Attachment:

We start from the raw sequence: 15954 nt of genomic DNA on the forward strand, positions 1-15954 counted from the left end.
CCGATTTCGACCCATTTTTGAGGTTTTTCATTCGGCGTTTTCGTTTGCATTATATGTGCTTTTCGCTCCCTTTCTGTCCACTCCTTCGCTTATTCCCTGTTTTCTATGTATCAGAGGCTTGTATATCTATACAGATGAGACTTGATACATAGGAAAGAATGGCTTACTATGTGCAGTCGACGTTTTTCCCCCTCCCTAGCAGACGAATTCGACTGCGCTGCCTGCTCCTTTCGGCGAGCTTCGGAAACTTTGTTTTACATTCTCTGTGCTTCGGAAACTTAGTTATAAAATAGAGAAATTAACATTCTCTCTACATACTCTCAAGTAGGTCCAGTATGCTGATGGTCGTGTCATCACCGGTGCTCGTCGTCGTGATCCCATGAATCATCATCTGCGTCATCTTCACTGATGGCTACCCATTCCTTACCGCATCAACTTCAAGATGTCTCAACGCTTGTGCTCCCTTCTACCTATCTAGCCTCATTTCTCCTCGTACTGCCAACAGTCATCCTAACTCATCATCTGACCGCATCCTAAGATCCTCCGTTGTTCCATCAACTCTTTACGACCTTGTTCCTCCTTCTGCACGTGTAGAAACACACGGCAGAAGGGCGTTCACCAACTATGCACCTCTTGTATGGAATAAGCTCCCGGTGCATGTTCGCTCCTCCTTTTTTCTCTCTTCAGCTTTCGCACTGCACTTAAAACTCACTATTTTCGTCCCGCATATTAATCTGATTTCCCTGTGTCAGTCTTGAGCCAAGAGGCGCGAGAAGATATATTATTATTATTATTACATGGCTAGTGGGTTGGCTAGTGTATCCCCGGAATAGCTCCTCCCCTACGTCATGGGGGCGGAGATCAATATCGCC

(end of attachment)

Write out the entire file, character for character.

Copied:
We start from the raw sequence: 15954 nt of genomic DNA on the forward strand, positions 1-15954 counted from the left end.
CCGATTTCGACCCATTTTTGAGGTTTTTCATTCGGCGTTTTCGTTTGCATTATATGTGCTTTTCGCTCCCTTTCTGTCCACTCCTTCGCTTATTCCCTGTTTTCTATGTATCAGAGGCTTGTATATCTATACAGATGAGACTTGATACATAGGAAAGAATGGCTTACTATGTGCAGTCGACGTTTTTCCCCCTCCCTAGCAGACGAATTCGACTGCGCTGCCTGCTCCTTTCGGCGAGCTTCGGAAACTTTGTTTTACATTCTCTGTGCTTCGGAAACTTAGTTATAAAATAGAGAAATTAACATTCTCTCTACATACTCTCAAGTAGGTCCAGTATGCTGATGGTCGTGTCATCACCGGTGCTCGTCGTCGTGATCCCATGAATCATCATCTGCGTCATCTTCACTGATGGCTACCCATTCCTTACCGCATCAACTTCAAGATGTCTCAACGCTTGTGCTCCCTTCTACCTATCTAGCCTCATTTCTCCTCGTACTGCCAACAGTCATCCTAACTCATCATCTGACCGCATCCTAAGATCCTCCGTTGTTCCATCAACTCTTTACGACCTTGTTCCTCCTTCTGCACGTGTAGAAACACACGGCAGAAGGGCGTTCACCAACTATGCACCTCTTGTATGGAATAAGCTCCCGGTGCATGTTCGCTCCTCCTTTTTTCTCTCTTCAGCTTTCGCACTGCACTTAAAACTCACTATTTTCGTCCCGCATATTAATCTGATTTCCCTGTGTCAGTCTTGAGCCAAGAGGCGCGAGAAGATATATTATTATTATTATTACATGGCTAGTGGGTTGGCTAGTGTATCCCCGGAATAGCTCCTCCCCTACGTCATGGGGGCGGAGATCAATATCGCC